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From Christopher Schultz <ch...@christopherschultz.net>
Subject Re: Basic Authentication Failed with multibyte username
Date Fri, 22 Jan 2010 16:00:47 GMT
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André,

On 1/21/2010 6:35 PM, André Warnier wrote:
> Basically, I would tend to say that if the server knows who the clients
> are and vice-versa, you should be free to use any encoding you want,
> with the limitation that what is exchanged on the wire conforms to HTTP
> (because there may be proxies on the way which are not so tolerant).

+1

> What the client is sending is already (in a way) conformant to HTTP,
> because it is base64 encoded and so, on the surface, it does not contain
> non-ascii characters.

+1

> But the problem is that the standard Tomcat code which decodes the Basic
> Authorization header does not work in the way you want, for these
> illegal headers.
> And this code should preferably not be changed in a way which breaks the
> conformance with standard HTTP.
> Because if you do that, then your Tomcat becomes useless for anything
> else than your special client.

+1

Another possibility would be to use something like SecurityFilter, which
allows you to (more easily) write your own authenticator and realm
implementations, and you could write a BasicAuthenticator that reads
these specially-formatted credentials.

I checked the sf source, and it looks like we might have a bug:

   private String decodeBasicAuthorizationString(String authorization) {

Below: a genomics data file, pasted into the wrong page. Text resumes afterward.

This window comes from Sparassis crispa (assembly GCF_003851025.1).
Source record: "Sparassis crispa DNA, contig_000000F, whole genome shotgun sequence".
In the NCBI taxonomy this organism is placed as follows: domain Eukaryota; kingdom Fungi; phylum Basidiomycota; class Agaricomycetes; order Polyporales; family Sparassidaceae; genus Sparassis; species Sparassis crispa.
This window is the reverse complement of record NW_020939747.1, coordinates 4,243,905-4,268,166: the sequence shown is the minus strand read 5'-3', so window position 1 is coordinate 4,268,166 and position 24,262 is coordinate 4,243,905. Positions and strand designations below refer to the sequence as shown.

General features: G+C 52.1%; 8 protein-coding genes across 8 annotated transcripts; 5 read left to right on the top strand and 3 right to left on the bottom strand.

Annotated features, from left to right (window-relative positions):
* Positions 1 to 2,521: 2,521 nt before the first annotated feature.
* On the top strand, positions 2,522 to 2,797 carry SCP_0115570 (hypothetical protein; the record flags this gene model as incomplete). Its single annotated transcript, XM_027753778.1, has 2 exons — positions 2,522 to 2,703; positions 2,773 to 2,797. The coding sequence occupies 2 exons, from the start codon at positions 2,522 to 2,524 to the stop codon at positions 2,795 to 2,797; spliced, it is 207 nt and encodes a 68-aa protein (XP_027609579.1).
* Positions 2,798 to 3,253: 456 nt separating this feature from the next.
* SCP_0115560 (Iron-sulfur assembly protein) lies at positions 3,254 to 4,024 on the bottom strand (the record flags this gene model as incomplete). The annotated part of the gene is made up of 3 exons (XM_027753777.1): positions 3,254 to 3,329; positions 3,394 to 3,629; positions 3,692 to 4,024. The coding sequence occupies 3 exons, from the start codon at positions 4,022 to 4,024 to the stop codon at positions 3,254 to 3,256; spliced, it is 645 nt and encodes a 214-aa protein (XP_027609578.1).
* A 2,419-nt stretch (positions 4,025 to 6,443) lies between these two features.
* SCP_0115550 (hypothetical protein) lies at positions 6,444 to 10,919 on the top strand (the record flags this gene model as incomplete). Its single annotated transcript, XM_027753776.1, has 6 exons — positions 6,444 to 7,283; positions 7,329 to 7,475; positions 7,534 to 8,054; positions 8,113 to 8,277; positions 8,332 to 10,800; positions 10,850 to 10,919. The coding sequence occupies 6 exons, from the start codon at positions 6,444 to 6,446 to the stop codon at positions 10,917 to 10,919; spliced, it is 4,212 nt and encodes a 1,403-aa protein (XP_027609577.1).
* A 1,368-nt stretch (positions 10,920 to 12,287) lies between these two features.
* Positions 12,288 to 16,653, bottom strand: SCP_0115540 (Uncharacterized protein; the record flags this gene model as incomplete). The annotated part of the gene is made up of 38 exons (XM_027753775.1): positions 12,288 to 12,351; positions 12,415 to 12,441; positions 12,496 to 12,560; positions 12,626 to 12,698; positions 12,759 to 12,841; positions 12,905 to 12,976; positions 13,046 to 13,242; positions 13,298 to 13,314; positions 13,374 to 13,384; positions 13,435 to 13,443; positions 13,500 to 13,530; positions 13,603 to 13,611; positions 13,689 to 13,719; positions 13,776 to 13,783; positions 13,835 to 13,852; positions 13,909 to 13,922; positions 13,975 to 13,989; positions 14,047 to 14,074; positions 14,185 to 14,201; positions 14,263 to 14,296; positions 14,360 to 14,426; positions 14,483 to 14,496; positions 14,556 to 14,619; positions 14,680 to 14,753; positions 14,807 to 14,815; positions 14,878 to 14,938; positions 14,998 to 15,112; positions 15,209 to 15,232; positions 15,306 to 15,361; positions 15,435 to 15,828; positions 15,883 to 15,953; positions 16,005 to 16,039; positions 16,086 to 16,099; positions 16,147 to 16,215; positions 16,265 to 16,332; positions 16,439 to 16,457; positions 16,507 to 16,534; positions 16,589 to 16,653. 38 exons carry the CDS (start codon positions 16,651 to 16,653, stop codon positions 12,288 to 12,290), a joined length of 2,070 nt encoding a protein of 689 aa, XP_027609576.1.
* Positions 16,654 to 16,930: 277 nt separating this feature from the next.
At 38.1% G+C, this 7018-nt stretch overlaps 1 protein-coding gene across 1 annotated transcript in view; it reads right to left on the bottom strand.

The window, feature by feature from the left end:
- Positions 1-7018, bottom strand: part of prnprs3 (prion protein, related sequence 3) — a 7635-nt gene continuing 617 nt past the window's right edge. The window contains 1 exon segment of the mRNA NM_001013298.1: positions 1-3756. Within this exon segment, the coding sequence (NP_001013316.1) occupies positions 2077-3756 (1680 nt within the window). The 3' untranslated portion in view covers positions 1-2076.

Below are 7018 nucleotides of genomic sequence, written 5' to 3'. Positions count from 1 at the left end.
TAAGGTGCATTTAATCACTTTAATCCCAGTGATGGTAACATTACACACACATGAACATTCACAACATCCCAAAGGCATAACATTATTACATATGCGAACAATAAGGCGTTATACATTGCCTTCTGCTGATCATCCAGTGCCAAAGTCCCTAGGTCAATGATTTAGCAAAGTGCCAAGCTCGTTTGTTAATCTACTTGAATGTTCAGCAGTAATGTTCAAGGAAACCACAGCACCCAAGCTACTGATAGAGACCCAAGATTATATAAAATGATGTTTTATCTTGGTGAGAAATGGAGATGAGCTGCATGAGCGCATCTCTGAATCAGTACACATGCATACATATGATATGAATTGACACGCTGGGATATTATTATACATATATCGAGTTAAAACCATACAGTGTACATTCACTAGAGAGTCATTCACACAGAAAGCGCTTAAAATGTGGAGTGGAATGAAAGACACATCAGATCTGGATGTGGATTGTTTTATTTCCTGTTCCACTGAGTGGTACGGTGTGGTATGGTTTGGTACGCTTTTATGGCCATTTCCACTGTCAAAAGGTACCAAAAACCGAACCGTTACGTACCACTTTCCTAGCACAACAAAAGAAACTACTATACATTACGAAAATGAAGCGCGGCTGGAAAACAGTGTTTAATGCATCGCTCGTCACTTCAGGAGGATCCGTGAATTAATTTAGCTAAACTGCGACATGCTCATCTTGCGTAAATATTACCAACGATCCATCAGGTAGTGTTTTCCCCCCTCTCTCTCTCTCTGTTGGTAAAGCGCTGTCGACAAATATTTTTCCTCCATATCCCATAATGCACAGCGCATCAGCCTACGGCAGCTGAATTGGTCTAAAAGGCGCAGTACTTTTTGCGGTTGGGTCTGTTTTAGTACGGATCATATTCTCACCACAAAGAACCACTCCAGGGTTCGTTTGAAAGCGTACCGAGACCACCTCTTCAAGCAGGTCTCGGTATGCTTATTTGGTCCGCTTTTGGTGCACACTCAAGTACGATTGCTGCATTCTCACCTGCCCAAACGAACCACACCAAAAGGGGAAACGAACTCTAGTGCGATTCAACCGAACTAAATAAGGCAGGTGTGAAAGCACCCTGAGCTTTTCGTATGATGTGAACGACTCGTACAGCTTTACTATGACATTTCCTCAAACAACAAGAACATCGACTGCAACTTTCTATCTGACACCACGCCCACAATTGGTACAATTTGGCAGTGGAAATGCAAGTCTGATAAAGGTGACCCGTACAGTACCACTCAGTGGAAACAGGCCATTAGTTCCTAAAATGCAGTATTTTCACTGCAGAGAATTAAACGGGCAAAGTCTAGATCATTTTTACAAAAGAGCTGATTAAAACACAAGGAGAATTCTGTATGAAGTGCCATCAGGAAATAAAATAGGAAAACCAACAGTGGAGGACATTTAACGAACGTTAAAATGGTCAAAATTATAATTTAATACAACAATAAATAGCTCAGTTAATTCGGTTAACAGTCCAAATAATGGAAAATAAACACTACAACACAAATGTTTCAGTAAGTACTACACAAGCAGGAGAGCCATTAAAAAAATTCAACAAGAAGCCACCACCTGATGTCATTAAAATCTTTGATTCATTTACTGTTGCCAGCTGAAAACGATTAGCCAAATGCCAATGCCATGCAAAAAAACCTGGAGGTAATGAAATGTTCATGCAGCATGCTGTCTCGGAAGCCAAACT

if (authorization == null ||
!authorization.toLowerCase().startsWith("basic ")) {
         return null;
      } else {
         authorization = authorization.substring(6).trim();
         // Decode and parse the authorization credentials
         return new String(Base64.decodeBase64(authorization.getBytes()));
      }
   }

That "authorization.getBytes()" is just asking for trouble, because it
uses the platform default encoding to convert characters to bytes. It
should be using US-ASCII, ISO-8859-1, or something like that.

It also calls the String constructor with a byte array without
specifying the encoding, therefore using the platform default.

Finally, this method is private, which means it cannot be overridden by
a subclass, which would be a nice feature. Maybe I'll fix all that. :)

> Or, you drop the container-managed security, and you use something like
> the SecurityFilter (http://securityfilter.sourceforge.net/), but read
> the homepage carefully first.

Note that the warning about BASIC authentication is waaay outdated: sf
definitely does support BASIC auth.

- -chris
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